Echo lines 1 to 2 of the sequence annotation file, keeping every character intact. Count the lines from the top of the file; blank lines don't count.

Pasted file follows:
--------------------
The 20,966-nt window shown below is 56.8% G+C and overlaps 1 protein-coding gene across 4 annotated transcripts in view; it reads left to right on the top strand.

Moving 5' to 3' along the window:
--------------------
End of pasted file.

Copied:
The 20,966-nt window shown below is 56.8% G+C and overlaps 1 protein-coding gene across 4 annotated transcripts in view; it reads left to right on the top strand.

Moving 5' to 3' along the window: